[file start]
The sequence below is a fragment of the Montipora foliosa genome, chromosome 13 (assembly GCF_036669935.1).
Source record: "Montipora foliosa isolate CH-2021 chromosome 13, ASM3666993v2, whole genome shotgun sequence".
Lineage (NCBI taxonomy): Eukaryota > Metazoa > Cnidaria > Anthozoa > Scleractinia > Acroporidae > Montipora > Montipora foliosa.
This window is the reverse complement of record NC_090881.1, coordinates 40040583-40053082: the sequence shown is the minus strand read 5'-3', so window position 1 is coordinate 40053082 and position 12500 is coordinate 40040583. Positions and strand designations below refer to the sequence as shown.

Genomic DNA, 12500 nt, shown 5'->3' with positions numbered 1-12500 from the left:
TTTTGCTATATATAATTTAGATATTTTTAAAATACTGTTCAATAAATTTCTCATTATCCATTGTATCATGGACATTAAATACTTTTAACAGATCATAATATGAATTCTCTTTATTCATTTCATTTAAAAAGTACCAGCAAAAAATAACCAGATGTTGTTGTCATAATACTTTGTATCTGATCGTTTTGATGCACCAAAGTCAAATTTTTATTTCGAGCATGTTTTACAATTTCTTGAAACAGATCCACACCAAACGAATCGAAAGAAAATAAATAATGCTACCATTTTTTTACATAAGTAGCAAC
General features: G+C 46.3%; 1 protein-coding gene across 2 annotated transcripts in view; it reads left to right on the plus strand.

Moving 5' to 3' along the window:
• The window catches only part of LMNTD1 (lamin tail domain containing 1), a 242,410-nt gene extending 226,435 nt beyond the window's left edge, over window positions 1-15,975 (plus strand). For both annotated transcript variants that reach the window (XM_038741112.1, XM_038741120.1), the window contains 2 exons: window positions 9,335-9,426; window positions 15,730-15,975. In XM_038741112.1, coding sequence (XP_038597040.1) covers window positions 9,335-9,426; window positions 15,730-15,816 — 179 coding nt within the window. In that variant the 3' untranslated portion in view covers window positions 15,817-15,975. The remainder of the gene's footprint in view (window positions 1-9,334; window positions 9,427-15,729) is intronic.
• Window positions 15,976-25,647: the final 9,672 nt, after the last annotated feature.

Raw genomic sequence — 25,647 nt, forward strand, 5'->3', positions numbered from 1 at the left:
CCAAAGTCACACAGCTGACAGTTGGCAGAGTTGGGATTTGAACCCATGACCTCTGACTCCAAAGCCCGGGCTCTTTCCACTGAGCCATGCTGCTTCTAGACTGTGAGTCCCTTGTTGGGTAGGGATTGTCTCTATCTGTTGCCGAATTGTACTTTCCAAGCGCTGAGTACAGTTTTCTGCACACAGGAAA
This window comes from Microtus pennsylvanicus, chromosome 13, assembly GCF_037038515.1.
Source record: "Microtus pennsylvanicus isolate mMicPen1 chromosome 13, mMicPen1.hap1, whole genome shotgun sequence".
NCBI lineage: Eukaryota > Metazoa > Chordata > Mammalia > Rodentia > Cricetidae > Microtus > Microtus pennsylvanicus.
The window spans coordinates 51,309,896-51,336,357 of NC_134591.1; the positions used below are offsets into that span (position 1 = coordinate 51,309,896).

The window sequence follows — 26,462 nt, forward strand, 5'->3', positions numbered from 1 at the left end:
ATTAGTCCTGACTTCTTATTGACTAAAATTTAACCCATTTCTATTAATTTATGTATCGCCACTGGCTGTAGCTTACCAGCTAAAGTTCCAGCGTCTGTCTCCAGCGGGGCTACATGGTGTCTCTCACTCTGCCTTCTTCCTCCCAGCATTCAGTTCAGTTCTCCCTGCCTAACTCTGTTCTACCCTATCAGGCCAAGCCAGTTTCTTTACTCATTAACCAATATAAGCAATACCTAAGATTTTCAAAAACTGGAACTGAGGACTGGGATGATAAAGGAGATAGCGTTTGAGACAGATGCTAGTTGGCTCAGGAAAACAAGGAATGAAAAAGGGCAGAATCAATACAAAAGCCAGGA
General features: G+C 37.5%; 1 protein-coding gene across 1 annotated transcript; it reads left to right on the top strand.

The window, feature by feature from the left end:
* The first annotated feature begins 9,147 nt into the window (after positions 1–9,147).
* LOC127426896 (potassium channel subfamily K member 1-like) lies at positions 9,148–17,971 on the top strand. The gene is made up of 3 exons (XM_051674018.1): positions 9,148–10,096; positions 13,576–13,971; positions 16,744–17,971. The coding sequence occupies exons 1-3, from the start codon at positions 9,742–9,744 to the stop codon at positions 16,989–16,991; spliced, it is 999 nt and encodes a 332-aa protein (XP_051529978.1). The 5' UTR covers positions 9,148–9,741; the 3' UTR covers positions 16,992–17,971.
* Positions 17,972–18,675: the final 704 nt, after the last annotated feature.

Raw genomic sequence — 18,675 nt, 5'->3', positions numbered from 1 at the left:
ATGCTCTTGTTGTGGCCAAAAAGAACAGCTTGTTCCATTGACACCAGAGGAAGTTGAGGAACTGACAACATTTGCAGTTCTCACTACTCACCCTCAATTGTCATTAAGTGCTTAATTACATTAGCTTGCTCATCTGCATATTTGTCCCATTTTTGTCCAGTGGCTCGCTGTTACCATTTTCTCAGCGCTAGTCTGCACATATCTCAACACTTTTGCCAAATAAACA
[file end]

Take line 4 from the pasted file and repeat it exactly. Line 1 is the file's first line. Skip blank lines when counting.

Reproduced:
This window is the reverse complement of record NC_090881.1, coordinates 40040583-40053082: the sequence shown is the minus strand read 5'-3', so window position 1 is coordinate 40053082 and position 12500 is coordinate 40040583. Positions and strand designations below refer to the sequence as shown.